The play's eight scenes jump roughly two years forward each time, and we see Racheal charge determinedly through a life that seems destined to be a prison: Her mother soon deserts them, her beloved grandfather dies, her hopes of a flat of her own get quashed, her younger brother Billy (Mike Noble) develops a fondness for shoplifting and despite striking up a teenage relationship with the sweet Danny (Calum Callaghan) who seems like the perfect match for her, by the eve of the new millennium Racheal is married to the abusive Kevin, a man so like her father he's also played by Deam.
Callaghan and Jack Deam are also the only actors to avoid a trap of the earlier scenes in the play, that sees the performances get much broader than they need to be. It's an occasional risk when adults play children, that they overdo the childishness, something that even the usually excellent O'Flynn is guilty of at first, even until the characters are 15 - it's only the arrival of Callaghan's more naturalistic Danny that calms the performances down. A cartoonishness even infects the actors not playing children: Ian compared Liz White's turn as the deaf grandmother to the "Two Soups" sketch.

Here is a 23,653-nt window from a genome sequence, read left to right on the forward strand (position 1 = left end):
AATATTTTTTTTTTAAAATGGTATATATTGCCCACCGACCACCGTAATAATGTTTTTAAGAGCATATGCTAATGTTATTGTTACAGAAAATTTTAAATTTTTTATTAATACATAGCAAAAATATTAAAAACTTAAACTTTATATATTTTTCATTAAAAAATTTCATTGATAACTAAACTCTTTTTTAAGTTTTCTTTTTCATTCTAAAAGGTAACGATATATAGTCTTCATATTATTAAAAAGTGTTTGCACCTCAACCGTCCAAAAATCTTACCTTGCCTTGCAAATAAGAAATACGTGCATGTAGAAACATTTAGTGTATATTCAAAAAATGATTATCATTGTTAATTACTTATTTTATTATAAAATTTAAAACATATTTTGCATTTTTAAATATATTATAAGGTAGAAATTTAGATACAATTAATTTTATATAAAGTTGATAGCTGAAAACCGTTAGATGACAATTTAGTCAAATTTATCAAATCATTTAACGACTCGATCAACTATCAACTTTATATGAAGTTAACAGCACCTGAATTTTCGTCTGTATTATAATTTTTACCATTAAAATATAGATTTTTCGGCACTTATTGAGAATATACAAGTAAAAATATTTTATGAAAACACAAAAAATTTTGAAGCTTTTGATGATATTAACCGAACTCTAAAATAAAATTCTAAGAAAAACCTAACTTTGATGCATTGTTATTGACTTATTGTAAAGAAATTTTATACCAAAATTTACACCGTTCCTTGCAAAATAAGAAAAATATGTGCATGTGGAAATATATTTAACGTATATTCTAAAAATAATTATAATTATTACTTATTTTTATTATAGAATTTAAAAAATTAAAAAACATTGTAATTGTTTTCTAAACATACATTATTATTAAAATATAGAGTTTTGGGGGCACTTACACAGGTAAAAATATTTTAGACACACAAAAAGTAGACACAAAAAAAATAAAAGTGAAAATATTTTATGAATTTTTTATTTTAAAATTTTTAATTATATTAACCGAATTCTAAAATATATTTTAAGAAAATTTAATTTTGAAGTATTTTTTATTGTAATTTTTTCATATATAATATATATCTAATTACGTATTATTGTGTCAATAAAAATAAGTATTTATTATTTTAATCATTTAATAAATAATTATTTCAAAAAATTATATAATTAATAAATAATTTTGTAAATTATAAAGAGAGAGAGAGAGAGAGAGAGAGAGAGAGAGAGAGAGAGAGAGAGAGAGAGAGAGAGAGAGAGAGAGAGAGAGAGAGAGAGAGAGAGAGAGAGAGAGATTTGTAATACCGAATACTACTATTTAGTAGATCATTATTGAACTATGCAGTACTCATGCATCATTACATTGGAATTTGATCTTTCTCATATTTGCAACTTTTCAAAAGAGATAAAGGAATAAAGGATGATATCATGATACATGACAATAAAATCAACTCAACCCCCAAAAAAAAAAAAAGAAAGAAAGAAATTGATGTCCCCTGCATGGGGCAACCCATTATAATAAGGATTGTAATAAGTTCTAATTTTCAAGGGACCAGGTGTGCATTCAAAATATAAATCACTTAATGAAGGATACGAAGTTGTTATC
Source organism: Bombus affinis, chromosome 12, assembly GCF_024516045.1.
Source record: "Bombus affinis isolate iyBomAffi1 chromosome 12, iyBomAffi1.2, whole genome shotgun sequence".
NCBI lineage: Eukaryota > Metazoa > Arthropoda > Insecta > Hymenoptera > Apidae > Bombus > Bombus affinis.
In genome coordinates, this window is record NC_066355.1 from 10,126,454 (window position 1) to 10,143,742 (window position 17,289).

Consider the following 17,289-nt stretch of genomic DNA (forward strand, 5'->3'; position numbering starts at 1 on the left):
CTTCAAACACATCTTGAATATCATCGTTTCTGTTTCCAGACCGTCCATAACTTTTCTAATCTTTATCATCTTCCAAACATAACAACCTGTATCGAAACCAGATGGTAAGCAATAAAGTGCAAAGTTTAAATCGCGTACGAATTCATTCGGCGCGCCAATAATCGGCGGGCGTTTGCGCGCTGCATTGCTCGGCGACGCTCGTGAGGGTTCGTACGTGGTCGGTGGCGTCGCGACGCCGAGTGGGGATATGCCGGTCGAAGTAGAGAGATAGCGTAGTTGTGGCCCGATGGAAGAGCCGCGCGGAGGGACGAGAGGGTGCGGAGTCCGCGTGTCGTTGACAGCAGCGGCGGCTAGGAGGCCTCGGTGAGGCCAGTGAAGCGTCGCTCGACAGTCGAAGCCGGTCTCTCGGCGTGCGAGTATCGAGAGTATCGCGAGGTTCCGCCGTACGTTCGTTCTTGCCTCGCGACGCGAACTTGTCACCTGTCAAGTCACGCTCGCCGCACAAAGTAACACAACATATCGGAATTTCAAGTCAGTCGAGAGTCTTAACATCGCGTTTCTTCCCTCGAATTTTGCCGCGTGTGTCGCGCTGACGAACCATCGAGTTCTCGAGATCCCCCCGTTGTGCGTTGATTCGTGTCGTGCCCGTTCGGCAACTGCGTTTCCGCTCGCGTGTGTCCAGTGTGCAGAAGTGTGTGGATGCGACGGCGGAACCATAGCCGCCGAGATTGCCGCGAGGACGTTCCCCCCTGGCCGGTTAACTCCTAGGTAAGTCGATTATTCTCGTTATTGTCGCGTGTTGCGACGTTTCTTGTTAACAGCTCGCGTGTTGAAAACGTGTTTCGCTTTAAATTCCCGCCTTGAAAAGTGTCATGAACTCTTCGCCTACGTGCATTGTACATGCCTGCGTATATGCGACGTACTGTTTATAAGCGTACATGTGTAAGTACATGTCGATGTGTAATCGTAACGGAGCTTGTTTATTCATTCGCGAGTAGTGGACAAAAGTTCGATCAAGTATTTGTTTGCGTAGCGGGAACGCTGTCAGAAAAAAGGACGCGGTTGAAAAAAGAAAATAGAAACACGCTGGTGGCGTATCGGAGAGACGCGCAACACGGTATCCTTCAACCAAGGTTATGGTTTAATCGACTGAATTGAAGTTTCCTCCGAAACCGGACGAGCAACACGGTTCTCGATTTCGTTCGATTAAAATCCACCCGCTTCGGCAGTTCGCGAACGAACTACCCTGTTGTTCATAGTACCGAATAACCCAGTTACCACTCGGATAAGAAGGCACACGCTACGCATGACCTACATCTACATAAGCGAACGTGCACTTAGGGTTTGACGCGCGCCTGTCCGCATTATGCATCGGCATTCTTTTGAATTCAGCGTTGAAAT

Port by Simon Stephens is booking in repertory until the 24th of March at the National Theatre's Lyttelton.
Running time: 2 hours 40 minutes including interval.